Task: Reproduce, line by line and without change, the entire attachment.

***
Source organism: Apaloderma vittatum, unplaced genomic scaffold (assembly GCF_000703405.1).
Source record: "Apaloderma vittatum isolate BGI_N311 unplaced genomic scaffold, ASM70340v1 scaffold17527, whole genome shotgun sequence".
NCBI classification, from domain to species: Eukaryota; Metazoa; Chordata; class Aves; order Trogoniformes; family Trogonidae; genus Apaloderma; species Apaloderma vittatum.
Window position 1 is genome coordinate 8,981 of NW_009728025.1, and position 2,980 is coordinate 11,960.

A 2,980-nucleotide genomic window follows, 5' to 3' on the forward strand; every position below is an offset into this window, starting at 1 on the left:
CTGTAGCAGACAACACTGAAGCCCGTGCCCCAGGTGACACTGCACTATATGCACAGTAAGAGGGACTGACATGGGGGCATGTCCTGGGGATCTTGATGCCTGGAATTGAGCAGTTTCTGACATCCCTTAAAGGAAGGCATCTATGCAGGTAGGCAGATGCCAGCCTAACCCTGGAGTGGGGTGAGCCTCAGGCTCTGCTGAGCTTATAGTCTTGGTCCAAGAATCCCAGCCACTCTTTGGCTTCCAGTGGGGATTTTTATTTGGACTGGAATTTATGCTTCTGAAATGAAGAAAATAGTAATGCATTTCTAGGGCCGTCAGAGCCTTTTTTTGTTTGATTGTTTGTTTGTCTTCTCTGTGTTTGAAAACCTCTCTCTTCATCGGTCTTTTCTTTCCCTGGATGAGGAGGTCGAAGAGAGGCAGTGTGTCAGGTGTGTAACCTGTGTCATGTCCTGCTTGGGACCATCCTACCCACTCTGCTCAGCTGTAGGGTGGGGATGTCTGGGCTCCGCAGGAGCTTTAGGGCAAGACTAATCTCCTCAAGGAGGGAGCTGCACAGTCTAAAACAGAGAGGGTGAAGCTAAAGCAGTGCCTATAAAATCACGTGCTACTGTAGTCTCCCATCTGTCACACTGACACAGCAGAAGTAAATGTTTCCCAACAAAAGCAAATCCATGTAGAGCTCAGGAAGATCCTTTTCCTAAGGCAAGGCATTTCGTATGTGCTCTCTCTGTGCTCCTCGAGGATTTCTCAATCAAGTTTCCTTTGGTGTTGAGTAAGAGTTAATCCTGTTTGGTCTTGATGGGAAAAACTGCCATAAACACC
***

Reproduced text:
Source organism: Apaloderma vittatum, unplaced genomic scaffold (assembly GCF_000703405.1).
Source record: "Apaloderma vittatum isolate BGI_N311 unplaced genomic scaffold, ASM70340v1 scaffold17527, whole genome shotgun sequence".
NCBI classification, from domain to species: Eukaryota; Metazoa; Chordata; class Aves; order Trogoniformes; family Trogonidae; genus Apaloderma; species Apaloderma vittatum.
Window position 1 is genome coordinate 8,981 of NW_009728025.1, and position 2,980 is coordinate 11,960.

A 2,980-nucleotide genomic window follows, 5' to 3' on the forward strand; every position below is an offset into this window, starting at 1 on the left:
CTGTAGCAGACAACACTGAAGCCCGTGCCCCAGGTGACACTGCACTATATGCACAGTAAGAGGGACTGACATGGGGGCATGTCCTGGGGATCTTGATGCCTGGAATTGAGCAGTTTCTGACATCCCTTAAAGGAAGGCATCTATGCAGGTAGGCAGATGCCAGCCTAACCCTGGAGTGGGGTGAGCCTCAGGCTCTGCTGAGCTTATAGTCTTGGTCCAAGAATCCCAGCCACTCTTTGGCTTCCAGTGGGGATTTTTATTTGGACTGGAATTTATGCTTCTGAAATGAAGAAAATAGTAATGCATTTCTAGGGCCGTCAGAGCCTTTTTTTGTTTGATTGTTTGTTTGTCTTCTCTGTGTTTGAAAACCTCTCTCTTCATCGGTCTTTTCTTTCCCTGGATGAGGAGGTCGAAGAGAGGCAGTGTGTCAGGTGTGTAACCTGTGTCATGTCCTGCTTGGGACCATCCTACCCACTCTGCTCAGCTGTAGGGTGGGGATGTCTGGGCTCCGCAGGAGCTTTAGGGCAAGACTAATCTCCTCAAGGAGGGAGCTGCACAGTCTAAAACAGAGAGGGTGAAGCTAAAGCAGTGCCTATAAAATCACGTGCTACTGTAGTCTCCCATCTGTCACACTGACACAGCAGAAGTAAATGTTTCCCAACAAAAGCAAATCCATGTAGAGCTCAGGAAGATCCTTTTCCTAAGGCAAGGCATTTCGTATGTGCTCTCTCTGTGCTCCTCGAGGATTTCTCAATCAAGTTTCCTTTGGTGTTGAGTAAGAGTTAATCCTGTTTGGTCTTGATGGGAAAAACTGCCATAAACACC